Some might say it was serendipitous: I got my own Nintendo Switch and days later, Overwatch (opens in new tab), the game I've sunk the most time into over the last two years, was officially announced for the console. It was a no brainer that I'd be the one to review Overwatch for Switch, what with my fledgling understanding of the handheld and my copious (sometimes insufferable) understanding of Overwatch. I've been in the game's competitive console trenches for more time than I'd like to admit, and I was excited to see how it would play on the Nintendo Switch.
That excitement quickly turned to frustration, like grabbing your favorite pair of corduroys out of winter storage just to discover you can't pull 'em past your thighs. Sure, I could stand in my bedroom shrieking like a banshee, doing an interpretative dance to gyrate these pants higher onto my waist, but after I got them buttoned up, they're far from comfortable. That's how Overwatch on Nintendo Switch is - frustrating and uncomfortable.
The decision to port
You have to wonder: why bring Overwatch to the Nintendo Switch now? The game's been out since 2016. There's a multimillion-dollar professional league that has DJ Khaled performing at its finals and established metas on both consoles and PC alike. If you didn't get into the first person shooter on day one (or if you're like me, when you finally moved back to your home country and could afford a new console) then what would make you buy it now for the Nintendo Switch?
Overwatch is a game that's all about balance: balancing fast-paced movement with smart tactical decisions, balancing your team's comp so that healers can properly support effective DPS, balancing your hatred of Mei with your love of Moira (speaking for myself there). How does a game like Overwatch, that's dedicated solely to PvP play, work on on a portable console? The answer is: meh?
The perils of gyroscopic movement
Prior to the Overwatch on Nintendo Switch release, GamesRadar spoke (opens in new tab) to Blizzard's Principal Designer, Wes Yanagi, who told us that the team "invested a lot of time in heavy optimization." And the game ran fairly decent on the Switch, at least when I played it, save for a consistent visual bug that rendered other players as floating orange orbs.
But Yanagi also discussed Nintendo's push to include the Switch's gyroscopic controls in the Overwatch port, which drastically change the way Overwatch is played - and not for the better, imo. If you're familiar with gyroscopic controls in a fast-paced FPS, then maybe this inclusion won't irk you, but for others: beware.
Gyroscopic controls means everything moves your reticle - every sneeze, every involuntary wrist movement, every bastard cat determined to jump on your lap and beg for second dinner. Until I discovered I could map a button to center the gyroscopic camera, I was spinning wildly about in spawn rooms and during intense firefights. It's dizzying and completely ruins the way certain characters play - McCree's sharpshooting abilities and dodge roll are rendered virtually useless, not to mention playing with the Joy-Cons has the tendency to cause button lag.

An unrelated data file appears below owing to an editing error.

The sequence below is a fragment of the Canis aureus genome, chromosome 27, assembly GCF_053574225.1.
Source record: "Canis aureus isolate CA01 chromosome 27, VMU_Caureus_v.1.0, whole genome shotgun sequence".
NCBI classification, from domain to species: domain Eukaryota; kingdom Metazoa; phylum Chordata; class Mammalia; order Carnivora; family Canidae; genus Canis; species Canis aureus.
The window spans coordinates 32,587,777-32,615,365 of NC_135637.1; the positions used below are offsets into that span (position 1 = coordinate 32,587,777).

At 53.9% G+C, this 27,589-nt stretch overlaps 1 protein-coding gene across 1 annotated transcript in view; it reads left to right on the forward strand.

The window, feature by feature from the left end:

In handheld mode with Joy-Cons, I found that tanks like Orisa and D.Va felt the best, and seemed like they were suffering from the least amount of quality loss. I enjoyed playing them the most as it was minimally frustrating. However, it's pretty clear that you're better off ignoring the entire gyroscopic mess and playing Overwatch on Nintendo Switch while docked, using a Pro Controller. Which begs the question: why bother?
The visual consequences
Overwatch ain't visually subtle. The world in which it takes place is vibrant and full of visual noise, with colorful characters and explosive ultimate abilities. Even when played on PC or console, the game can get optically confusing, with explosions setting off everywhere and characters flying in and out of your field of vision. Now imagine it on a 6.2 inch screen.
On certain maps that don't even have long sight lines, characters in the background are nearly impossible to make out and the gamertags over their heads are illegible. I was frequently squinting at the screen, wondering if an enemy Bastion was aiming at me or if it was a Torbjorn setting up a turret.
If you're playing in handheld mode with the gyroscopic controls on (godspeed), it's easy to see how the swirl of colors and touchy camera could make you feel ill. Luckily, I'm unbothered by motion sickness, but the size of the screen and the amount of stuff crammed into it can be incredibly disorienting when the camera moves at the slightest change of your wrists' angle. This port is riddled with overwhelming visual feedback.
And that visual bug I referenced earlier? It's an odd one that renders heroes as floating orange orbs, and seems to be plaguing most Overswitch users. The first time it happened was just outside a spawn room – a glowing orange blob floated closer and closer, prompting me to yell, "What the hell!?" repeatedly until a Hanzo popped up in its place. I've seen the orange orbs every session so far, but not in every game (probably about 50% of the time).
Overwatch on Nintendo Switch is an oddly-timed port that simply doesn't translate well. I'll take my laggy Xbox match on a mediocre 32-inch television over a laggy match on a 6.2-inch screen any day.